In Springfield, the record shows that William Green and Parthenia Peters were married at the First Church in Springfield (probably by Rev. Osgood) on October 20, 1841. Their child, Mary E., was born in Springfield on 18 October 1844. Another child, Ann Maria, was born to them in 1847. That same year, Green first appears in the Springfield city directory as a “jobber.” In 1848, he is listed with J. B. Adams as “Green and Adams, Whitewashers.” The 1850 U.S. Census shows William and Parthinia Green in Springfield with three children: Mary, Anna, and Martha. William was working as a whitewasher and Parthinia was listed as born in Connecticut. He was a trustee of the Zion Methodist Church.

Organizational meeting of the League of Gileadites, 1851

Organizational meeting of the League of Gileadites, 1851

William Green was one of the courageous black men who affixed his name to the document that codified the actions of the League of Gileadites.  Created at the instigation of John Brown in response to the Fugitive Slave Act of 1850, the Gileadites were a group of African American men and women in Springfield who were determined to protect fugitives by any means, including the use of violence. The initial meeting of the group was in January of 1851.

Another child, Littleton [or Liddleton], was born in Springfield in 1853 and died a year later, also in Springfield.

Next, the 1855 Massachusetts State Census shows the family in Worcester: William, working as a whitewasher; Parthenia, 37 years old; with children Mary E., Anna M., Martha C., and George T. The Worcester vital records show a daughter Georgiana born in that city in 1856 and dying there the following year.

Then nothing. For decades, researchers have wondered what happened to William Green and his family that they suddenly disappear from the records.  In fear of the Fugitive Slave Law, did they go into hiding? Did they move to Canada? or Europe? Were they re-captured and taken south — even though Parthenia and her children were not fugitives from slavery? No one knew.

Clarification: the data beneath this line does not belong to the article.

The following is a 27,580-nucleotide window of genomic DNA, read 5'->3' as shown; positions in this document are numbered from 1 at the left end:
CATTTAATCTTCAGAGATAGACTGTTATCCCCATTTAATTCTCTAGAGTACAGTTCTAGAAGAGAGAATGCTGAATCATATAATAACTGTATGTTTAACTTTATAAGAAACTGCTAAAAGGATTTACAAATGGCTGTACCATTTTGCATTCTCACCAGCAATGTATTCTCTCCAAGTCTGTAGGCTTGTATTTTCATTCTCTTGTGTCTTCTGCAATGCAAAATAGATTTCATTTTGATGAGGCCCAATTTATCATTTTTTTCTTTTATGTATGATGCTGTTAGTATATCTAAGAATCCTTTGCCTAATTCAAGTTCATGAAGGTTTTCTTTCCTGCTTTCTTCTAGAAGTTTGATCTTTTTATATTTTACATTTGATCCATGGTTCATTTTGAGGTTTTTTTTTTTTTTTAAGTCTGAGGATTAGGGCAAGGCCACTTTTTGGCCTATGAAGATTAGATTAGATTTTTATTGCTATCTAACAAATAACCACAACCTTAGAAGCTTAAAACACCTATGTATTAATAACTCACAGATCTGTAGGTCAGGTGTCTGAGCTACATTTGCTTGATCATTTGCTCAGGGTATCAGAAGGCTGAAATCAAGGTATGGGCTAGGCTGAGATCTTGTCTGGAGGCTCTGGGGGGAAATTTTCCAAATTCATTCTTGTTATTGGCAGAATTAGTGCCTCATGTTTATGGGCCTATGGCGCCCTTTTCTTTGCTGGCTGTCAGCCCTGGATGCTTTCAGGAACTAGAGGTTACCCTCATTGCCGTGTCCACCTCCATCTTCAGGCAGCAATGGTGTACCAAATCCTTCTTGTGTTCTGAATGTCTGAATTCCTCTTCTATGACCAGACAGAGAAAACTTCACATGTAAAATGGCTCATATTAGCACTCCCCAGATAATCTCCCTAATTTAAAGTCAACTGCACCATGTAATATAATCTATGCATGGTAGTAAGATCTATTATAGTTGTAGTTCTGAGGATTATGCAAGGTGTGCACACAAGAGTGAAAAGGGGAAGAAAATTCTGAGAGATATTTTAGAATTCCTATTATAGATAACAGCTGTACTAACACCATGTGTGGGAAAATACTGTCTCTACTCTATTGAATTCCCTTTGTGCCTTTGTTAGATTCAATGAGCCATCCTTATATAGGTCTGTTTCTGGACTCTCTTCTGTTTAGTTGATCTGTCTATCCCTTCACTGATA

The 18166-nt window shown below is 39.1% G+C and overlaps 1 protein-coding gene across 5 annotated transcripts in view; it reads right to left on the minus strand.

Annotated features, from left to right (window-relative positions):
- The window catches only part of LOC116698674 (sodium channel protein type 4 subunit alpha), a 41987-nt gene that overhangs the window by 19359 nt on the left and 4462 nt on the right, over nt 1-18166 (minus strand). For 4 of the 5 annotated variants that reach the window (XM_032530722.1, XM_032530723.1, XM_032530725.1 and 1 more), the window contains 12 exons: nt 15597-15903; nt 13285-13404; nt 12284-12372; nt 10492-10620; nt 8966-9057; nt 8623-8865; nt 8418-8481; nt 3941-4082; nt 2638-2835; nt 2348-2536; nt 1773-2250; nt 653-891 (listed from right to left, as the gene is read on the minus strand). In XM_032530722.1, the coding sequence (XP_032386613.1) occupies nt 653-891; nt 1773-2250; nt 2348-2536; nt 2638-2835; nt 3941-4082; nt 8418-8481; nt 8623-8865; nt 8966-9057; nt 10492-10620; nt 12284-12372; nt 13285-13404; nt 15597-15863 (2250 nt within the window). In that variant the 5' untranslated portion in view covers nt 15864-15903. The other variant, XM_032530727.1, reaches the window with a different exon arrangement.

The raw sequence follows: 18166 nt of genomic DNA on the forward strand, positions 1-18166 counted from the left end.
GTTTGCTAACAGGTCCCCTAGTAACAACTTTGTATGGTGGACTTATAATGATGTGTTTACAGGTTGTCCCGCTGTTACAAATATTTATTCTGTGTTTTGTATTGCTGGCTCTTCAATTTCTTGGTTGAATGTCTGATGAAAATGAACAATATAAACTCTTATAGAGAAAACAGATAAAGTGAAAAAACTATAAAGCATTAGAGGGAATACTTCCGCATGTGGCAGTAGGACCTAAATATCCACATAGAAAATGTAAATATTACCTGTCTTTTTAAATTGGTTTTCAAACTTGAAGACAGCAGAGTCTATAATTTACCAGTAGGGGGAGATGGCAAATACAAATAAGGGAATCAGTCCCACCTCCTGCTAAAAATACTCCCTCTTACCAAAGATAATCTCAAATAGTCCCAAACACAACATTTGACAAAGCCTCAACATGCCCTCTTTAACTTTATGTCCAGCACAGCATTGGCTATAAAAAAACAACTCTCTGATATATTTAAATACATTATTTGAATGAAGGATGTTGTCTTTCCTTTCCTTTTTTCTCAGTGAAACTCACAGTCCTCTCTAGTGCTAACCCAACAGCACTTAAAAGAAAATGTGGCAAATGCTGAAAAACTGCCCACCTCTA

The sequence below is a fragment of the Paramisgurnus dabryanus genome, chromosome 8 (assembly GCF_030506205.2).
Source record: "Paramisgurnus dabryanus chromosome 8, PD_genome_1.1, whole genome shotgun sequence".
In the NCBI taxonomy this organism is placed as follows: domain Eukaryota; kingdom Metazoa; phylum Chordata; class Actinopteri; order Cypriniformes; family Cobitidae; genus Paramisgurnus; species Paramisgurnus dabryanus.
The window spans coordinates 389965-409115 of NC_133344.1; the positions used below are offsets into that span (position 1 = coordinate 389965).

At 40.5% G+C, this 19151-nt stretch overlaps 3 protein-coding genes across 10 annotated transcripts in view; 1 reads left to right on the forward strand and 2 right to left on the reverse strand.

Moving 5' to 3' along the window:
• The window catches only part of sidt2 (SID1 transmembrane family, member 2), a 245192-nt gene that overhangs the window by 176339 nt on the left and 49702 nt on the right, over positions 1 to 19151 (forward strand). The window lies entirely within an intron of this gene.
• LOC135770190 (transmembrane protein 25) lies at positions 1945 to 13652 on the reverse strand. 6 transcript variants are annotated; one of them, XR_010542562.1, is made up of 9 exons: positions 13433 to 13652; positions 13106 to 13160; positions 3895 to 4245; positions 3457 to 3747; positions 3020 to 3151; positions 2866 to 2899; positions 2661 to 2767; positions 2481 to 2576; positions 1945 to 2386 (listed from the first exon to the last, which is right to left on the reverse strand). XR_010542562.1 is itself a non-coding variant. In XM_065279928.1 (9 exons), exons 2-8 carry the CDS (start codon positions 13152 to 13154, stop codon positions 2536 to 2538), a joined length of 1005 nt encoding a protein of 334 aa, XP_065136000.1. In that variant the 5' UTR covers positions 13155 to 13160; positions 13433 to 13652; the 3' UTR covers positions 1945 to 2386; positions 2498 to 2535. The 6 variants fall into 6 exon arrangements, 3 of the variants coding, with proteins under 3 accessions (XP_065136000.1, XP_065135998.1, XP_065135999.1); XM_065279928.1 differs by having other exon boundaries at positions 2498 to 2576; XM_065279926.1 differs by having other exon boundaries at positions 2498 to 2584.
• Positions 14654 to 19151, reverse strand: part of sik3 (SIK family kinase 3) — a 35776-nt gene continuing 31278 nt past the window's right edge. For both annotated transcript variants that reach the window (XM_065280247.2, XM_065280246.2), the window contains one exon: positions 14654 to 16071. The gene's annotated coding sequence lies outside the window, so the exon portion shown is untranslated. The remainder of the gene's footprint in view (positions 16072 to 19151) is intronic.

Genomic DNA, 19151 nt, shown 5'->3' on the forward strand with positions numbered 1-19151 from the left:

However, recent research has revealed some new details about this family. The 1860 U.S. Census shows the family in Utica, New York under a new surname– Adams. Remember Green’s business partner in Springfield was J. B. Adams.  Did he take that name to honor his friend? The answer is not known at this time, but the census lists the family, thusly:

William Adams, 45, male, black, whitewasher, born in Maryland
Parthenia    ”      , 40, female, black, born in Connecticut
Mary             ”     , 15, female, black, born in Massachusetts
Anne             ”     , 13, female, black, born in Massachusetts
Martha         ”     , 11, female, black, born in Massachusetts
Bennett        ”     , 2, male, black, born in Massachusetts

In 1870, the family is listed in Brooklyn, NY, with 56 year-old William and 50 year-old Parthenia with their daughter, Martha, 21.  William is working as a whitewasher and has personal property worth $375.  Also living with them is daughter Ann and her new husband Assu Foster, who was born in China. The couple have a one year-old son, Arthur, born in New York.

Five years later, William, Parthenia, and Martha Adams are recorded in Brooklyn. William was working as a “plasterer.”

In the 1880 U.S. Census, the three are living at 589 Baltic Street in Brooklyn with William working at “cleaning & repairing furniture.”

William died as “William Adams” in Brooklyn, NY on 5 December 1895. Parthenia Adams died in Brooklyn on 5 November 1882. More research is needed on the fate of their children.  If they had descendants, was the story of William Green’s escape to freedom in Springfield preserved in family lore?